Strattice for Breast Augmentation Revision to Prevent Movement into Armpits

I have 10yr saline, under muscle(325ccs)implants. 5'1, 99lbs, AA before surgery. Shortly after surgery they began to move into my armpits and its gotten worse over the yrs. New PS says go with smaller silicone implants and use strattice.

Do you all agree? It's quite expensive and I dont want any regrets. How long is drain necessary with strattice? Also, I want a little smaller, but not too much. Is it safe to go close to the original size? 

Doctor Answers 13

Strattice Can be Helpful for Breast Surgery Revision

Strattice can be helpful in breast revision surgery:

  1. The Strattice can help by creating an internal support to prevent a recurrence of the displacement of your implants toward the armpits.
  2. It can also be helpful in minimizing wrinkles from an implant in slender women.
  3. There is some evidence that Strattice may lower the incidence or recurrence of capsule contracture.

It is a significant added expense in revision surgery, but may be well worthwhile if it prevents a recurrence of the problem.

The decision is not formulaic; without individual examination, it not really possible to recommend individually.

And be prepared: experts may disagree!

Denver Plastic Surgeon
4.0 out of 5 stars 14 reviews

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Strattice in breast implant revision

Strattice is an 'allograft' actually pig skin and the role in breast augmentation revision is controversial. Don't expect surgeons to be on the same page on this one. Our feeling is that the role, possible in reduction of capsular contracture is not defined. It has been marketed to hold implants in position and prevent 'bottoming out' though again has several drawbacks, and for most may be unnecessary. Get additional opinions. My vote would be to focus and revising the shape or location of the pocket alone.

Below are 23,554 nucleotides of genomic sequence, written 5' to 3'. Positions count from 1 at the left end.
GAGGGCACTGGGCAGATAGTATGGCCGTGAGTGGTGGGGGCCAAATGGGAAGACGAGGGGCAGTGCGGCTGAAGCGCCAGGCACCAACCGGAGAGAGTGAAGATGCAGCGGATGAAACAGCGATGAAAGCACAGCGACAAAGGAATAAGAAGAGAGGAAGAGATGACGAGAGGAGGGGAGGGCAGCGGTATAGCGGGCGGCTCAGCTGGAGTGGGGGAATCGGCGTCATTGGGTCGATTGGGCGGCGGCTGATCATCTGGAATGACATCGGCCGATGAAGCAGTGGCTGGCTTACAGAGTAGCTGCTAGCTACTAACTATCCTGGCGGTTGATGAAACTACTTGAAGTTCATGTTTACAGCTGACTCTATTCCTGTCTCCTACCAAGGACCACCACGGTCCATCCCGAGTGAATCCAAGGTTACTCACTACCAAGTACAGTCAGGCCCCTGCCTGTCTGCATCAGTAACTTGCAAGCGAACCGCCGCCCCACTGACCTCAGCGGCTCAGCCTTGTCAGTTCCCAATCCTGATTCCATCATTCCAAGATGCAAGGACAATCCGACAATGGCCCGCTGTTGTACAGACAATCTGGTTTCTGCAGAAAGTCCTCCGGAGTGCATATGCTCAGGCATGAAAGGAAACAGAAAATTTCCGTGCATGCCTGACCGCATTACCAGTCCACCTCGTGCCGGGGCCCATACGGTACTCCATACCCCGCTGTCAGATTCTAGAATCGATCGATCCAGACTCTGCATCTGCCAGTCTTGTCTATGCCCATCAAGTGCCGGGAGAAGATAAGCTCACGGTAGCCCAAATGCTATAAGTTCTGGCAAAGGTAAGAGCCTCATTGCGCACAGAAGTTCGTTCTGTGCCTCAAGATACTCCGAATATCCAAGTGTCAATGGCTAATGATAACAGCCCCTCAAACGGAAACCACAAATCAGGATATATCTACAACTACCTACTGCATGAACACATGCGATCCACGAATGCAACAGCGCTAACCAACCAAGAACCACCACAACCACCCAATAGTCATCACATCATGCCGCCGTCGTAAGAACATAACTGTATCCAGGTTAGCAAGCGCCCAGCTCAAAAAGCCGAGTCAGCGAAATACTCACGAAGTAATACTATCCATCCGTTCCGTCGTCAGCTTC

Best of luck,


Peter E. Johnson, MD
Chicago Plastic Surgeon
4.0 out of 5 stars 33 reviews

Strattice and Breast Augmentation revision

In my practice we have used Strattice to help with capsular contracture, thin skin issues and implant displacement.  It is expensive but if you consider it over the long haul, and the fact that it corrects the problem ... it is worth it.   There are no other options at this point for these issues. 

Pictures would help in your case to determine the most appropriate treatment for you.

A good board certified plastic surgeon will be able to assist you in your treatment.

Good luck to you.


Dr. Kimberly Henry

San Francisco ,CA

Kimberly A. Henry, MD
Greenbrae Plastic Surgeon
4.0 out of 5 stars 5 reviews

Strattice and breast reconstruction

While material like Strattice is in vogue, it is definitely not always necessary, not helpful. All procedures, surgical manuveurs, and products must be used judiciously, not indiscriminately or by rote.

Robin T.W. Yuan, M. D.

Robin T.W. Yuan, MD
Beverly Hills Plastic Surgeon
5.0 out of 5 stars 8 reviews

Avoid Stratice! Your own body has a much better structure: Fascia intelligent use of the subfascial plane is the answer

Avoid Stratice! Your own body has a much better structure: Fascia intelligent use of the subfascial plane is the answer


Avoid Stratice!  Your own body has a much better structure: Fascia intelligent use of the subfascial plane is the answer


The problems that lead to suggested use of Stratice and dermal fillers are way too common.  The reality of breast augmentation is that most women have similar results and are simply not aware that there is a better option.  The most commonlyt used technique is the  "dual-plane" subpectoral placement.  this sets up the implants for lateral and inferior malposition.  The top of the breast has muscular coverage and because of the pectoralis major's origination next to the sternum, the implants are pushed away from midline creating the valley between them that you dislike ( I call this the Miami Valley based on the common augmented look of breast augmentations in Miami).  Because the inferior portion of the breast is subglandular,  there is no support and the implant tend to migrate toward the armpits then down.


For these reasons I do not perform submuscular or dual-plane breast augmentations.  I use a technique that I call "Cold-Subfascial Breast AugmentationTM" that overcomes the shortcomings of dual plane.  By leaving the muscle alone and precisely lifting the strong pectoralis fascia,  I am able to custom design what is essentially a living natural brassiere to support the implant within the breast.  Using this technique I am able to create beautiful natural appearing breasts that complement the individual patient's body.